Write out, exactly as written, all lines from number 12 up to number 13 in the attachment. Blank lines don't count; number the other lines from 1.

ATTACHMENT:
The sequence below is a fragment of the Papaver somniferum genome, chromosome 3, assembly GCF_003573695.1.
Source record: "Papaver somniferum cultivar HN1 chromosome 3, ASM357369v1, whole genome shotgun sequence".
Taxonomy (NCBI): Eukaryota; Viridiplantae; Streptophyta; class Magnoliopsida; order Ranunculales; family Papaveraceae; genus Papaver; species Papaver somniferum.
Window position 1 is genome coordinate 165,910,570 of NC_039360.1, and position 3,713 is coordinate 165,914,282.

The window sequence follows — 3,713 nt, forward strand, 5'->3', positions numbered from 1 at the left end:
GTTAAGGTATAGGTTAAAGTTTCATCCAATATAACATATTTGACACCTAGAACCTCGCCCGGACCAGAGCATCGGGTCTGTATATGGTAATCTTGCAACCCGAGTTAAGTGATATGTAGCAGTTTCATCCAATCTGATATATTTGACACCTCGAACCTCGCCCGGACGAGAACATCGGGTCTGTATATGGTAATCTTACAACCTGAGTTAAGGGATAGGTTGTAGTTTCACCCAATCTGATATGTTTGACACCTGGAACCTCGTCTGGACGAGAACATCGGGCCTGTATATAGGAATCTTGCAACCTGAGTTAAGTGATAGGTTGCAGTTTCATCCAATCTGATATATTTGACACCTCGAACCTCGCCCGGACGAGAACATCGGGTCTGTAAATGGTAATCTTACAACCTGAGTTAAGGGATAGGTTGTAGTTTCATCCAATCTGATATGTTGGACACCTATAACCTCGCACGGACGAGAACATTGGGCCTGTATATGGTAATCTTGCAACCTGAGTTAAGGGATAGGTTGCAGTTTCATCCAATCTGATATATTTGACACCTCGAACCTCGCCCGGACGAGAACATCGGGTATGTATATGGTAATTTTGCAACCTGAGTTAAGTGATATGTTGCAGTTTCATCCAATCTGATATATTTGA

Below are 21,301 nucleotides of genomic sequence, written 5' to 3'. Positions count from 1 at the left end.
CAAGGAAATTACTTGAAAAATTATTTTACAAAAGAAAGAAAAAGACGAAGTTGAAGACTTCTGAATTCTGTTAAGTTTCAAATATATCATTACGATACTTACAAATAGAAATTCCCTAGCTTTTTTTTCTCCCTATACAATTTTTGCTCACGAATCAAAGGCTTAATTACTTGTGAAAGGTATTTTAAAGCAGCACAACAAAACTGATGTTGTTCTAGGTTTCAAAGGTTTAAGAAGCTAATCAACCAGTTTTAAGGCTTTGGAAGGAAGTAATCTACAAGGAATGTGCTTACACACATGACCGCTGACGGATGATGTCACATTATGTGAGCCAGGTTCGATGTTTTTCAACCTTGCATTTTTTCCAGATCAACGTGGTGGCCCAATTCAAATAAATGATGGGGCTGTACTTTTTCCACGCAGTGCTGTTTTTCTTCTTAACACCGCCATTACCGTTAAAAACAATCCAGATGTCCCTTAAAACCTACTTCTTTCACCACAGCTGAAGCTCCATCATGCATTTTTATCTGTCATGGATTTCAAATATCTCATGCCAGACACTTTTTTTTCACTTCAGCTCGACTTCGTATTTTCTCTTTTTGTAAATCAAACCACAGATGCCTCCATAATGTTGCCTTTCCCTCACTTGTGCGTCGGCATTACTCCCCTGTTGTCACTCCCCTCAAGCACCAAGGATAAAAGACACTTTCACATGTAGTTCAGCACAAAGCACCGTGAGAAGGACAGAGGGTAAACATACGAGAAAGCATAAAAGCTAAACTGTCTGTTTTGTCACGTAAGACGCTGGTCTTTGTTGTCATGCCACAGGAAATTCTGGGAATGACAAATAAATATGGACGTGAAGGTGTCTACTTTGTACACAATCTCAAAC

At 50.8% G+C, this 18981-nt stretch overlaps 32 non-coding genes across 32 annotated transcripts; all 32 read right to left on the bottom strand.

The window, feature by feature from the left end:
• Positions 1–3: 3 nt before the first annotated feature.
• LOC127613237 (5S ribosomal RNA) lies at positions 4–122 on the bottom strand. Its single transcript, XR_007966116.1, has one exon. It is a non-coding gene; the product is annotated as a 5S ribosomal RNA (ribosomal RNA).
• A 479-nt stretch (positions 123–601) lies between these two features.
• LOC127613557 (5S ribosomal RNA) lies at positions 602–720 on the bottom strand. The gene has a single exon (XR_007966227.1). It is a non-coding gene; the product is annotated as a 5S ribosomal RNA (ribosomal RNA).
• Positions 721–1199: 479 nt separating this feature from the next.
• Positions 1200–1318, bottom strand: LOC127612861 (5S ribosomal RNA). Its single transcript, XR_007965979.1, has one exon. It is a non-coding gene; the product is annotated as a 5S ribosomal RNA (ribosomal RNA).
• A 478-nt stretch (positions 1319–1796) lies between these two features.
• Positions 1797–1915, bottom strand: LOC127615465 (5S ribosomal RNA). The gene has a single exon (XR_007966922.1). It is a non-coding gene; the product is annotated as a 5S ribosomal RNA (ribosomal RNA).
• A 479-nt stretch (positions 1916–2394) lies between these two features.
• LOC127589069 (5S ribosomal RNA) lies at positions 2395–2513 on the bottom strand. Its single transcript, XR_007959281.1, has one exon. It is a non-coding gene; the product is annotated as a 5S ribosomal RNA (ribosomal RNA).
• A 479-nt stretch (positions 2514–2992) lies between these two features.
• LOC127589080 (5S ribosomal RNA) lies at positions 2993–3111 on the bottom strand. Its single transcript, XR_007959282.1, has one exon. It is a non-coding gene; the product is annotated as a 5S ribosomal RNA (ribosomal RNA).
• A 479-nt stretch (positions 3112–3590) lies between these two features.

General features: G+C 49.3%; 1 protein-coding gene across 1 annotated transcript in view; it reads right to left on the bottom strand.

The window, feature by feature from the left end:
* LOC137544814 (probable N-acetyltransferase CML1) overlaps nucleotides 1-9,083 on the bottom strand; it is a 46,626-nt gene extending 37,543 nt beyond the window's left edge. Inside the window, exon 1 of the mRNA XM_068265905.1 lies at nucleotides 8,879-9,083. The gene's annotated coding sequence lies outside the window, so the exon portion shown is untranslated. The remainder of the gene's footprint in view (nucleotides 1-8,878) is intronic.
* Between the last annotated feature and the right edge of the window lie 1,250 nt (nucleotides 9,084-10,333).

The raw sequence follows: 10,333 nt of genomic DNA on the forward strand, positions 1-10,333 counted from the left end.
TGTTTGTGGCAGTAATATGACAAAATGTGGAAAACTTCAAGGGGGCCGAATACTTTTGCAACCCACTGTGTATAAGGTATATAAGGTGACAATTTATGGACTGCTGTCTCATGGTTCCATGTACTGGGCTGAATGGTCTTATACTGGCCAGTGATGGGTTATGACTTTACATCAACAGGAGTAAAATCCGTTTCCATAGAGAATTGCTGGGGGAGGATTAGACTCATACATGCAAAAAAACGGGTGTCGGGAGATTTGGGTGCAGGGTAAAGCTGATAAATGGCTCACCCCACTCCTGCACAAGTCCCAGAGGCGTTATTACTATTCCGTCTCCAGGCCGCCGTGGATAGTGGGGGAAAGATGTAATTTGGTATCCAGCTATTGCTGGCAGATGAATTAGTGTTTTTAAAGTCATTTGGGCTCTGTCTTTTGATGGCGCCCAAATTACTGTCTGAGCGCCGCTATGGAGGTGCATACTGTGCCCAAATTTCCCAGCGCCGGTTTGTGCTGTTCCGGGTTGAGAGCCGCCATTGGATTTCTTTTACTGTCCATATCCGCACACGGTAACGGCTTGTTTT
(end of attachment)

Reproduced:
• LOC127613237 (5S ribosomal RNA) lies at positions 4–122 on the bottom strand. Its single transcript, XR_007966116.1, has one exon. It is a non-coding gene; the product is annotated as a 5S ribosomal RNA (ribosomal RNA).
• A 479-nt stretch (positions 123–601) lies between these two features.